Dale Richards was offered his first solo show, when he was sixteen years old, in Devonport’s The Little Gallery owned by Jean Thomas who supported a number of emerging artists from the NW Coast area. According to a couple of Dale’s former high school classmates; he was always a very good artist, always doing different work to anyone else in the class.
Dale won the Owen Tooth Memorial residency and travel grant to France in 1974.The exposure to French culture and art was a huge inspirational lift to the young painter with great European artists work being easily accessible.After returning to Sydney and doing odd jobs, but always painting, Dale moved to Berlin in 1982 spending almost a year there, had a solo show at a renowned commercial experimental art space – Gallery Dia.
Travelled through Europe for a while eventually returning to Sydney after a stint in New York and held a solo show at the Rex Irwin Gallery, Sydney.Dale shared studio space with numerous artists including Gary Shead who regards Dale as a very good painter. Gary told me years ago ‘Why isn’t he up here [Sydney], I didn’t make it till I was fifty.’
As Taswegians do, Dale returned home periodically.Fortuitously he came to Hobart for a visit in late 1992 to catch up with friends and family.We first met in summer 1993, when the gallery was at 49 Salamanca Place.I recall vividly my assistant at the time, Dolla Merrillees, telling me in an indignant tone “there was an artist who left these photographs – and he helped himself to a beer from the fridge!!”I liked the images and we still keep beer in the fridge.
We finally met and I saw his paintings first hand – very impressed; raw and compelling from the strip shows in the cross, to 19th c imagery of Punch in the fairground – twenty years on we are still good mates, I am still his sole dealer, biggest fan and harshest critic (on occasion).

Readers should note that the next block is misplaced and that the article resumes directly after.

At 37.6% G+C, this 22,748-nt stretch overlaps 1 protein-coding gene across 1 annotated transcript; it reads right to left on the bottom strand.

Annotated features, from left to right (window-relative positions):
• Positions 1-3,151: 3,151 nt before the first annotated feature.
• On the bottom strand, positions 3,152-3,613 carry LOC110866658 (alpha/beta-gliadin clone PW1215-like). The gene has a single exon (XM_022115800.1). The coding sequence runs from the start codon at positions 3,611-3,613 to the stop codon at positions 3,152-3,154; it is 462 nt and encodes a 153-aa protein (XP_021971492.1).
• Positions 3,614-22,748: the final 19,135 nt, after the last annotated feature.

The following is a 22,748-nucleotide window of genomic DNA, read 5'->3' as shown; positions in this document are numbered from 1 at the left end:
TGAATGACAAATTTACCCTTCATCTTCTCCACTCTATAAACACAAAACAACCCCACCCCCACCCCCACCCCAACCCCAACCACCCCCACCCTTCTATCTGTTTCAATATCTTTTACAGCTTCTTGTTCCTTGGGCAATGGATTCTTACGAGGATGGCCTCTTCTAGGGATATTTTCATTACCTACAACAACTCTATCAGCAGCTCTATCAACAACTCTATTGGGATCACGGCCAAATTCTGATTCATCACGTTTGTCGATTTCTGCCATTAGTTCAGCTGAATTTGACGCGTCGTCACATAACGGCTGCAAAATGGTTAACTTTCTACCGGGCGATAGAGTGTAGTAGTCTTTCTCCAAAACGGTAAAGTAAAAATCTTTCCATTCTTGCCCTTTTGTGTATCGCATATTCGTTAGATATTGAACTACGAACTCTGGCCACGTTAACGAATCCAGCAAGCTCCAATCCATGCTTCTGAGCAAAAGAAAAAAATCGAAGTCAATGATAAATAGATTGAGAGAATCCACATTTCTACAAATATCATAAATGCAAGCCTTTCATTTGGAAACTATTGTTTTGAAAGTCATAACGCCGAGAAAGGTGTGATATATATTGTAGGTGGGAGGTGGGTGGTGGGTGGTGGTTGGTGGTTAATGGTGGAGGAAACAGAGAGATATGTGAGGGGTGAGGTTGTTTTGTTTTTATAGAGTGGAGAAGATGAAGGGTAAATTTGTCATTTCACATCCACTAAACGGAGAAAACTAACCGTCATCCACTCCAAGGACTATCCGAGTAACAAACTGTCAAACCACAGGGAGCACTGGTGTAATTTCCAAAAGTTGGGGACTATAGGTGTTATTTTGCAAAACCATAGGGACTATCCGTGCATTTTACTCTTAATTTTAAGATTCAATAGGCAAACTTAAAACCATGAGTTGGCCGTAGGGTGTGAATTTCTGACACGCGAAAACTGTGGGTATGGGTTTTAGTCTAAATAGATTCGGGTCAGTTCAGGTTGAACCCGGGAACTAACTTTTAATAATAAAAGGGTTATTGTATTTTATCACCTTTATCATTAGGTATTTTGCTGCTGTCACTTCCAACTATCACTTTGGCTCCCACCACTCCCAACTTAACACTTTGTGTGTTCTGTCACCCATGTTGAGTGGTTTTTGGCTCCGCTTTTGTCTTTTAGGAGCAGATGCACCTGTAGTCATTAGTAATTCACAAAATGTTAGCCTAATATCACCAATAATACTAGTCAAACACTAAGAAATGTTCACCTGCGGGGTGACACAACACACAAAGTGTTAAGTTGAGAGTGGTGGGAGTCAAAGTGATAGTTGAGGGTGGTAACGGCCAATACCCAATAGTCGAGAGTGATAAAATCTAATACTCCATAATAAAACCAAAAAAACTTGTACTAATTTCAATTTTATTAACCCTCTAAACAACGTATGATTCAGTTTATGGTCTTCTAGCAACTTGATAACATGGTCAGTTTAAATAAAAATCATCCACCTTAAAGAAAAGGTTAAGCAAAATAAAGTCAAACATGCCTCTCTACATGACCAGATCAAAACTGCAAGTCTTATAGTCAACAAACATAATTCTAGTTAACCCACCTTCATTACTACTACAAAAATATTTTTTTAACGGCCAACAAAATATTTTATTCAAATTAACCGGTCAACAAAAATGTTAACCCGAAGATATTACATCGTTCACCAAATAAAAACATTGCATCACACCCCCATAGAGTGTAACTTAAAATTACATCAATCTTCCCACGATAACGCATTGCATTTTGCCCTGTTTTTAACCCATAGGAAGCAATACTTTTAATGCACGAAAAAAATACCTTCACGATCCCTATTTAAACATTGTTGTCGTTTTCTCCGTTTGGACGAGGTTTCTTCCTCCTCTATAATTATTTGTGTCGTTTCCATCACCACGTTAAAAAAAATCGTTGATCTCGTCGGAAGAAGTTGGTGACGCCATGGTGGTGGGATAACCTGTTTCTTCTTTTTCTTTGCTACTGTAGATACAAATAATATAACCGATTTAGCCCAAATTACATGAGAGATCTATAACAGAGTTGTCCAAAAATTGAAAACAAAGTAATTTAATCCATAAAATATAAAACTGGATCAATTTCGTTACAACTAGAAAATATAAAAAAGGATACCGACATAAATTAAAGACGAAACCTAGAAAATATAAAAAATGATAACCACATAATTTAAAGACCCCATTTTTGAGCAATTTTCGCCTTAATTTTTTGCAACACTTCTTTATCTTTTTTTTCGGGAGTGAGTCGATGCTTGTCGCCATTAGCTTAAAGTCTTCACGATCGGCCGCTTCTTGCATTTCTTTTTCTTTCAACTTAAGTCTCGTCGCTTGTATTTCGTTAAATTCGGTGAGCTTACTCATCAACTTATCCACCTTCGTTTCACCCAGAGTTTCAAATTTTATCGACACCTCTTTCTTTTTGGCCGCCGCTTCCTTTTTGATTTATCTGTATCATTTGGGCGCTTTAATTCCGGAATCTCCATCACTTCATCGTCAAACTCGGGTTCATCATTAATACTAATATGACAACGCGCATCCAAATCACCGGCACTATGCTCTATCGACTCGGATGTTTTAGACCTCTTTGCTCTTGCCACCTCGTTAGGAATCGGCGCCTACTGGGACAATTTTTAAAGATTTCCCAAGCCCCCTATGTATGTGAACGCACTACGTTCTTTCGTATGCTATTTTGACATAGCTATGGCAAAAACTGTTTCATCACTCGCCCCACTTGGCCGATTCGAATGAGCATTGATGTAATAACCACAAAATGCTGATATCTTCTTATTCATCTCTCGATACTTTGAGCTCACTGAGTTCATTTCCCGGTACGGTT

Despard Gallery first exhibited his paintings in 1993; the exhibition was titled ‘The incoming Tide’.Since returning to Tasmania twenty years ago, Dale has lived and painted in the Opossum Bay and South Arm area, about 40 minutes out of Hobart, overlooking the Derwent.
I have exhibited Dale’s paintings in no less than fifteen exhibitions in the US, Sydney and Melbourne, from contemporary art shows, to antique fairs, all attracting a diverse range of people to his art. His reticence in talking about his work to any one can be frustrating at times, especially the art media. Some artists are media driven and good publicists DR is quite the opposite really just wanting to make good pictures and for them to find a good home.
Dream-like surreal images, Dale has always been a figurative artist, his characters are occasionally melancholic, but always compelling. I recall overhearing two visiting physiologists discussing Dale’s work in the gallery, “There’s a case study in this bloke.”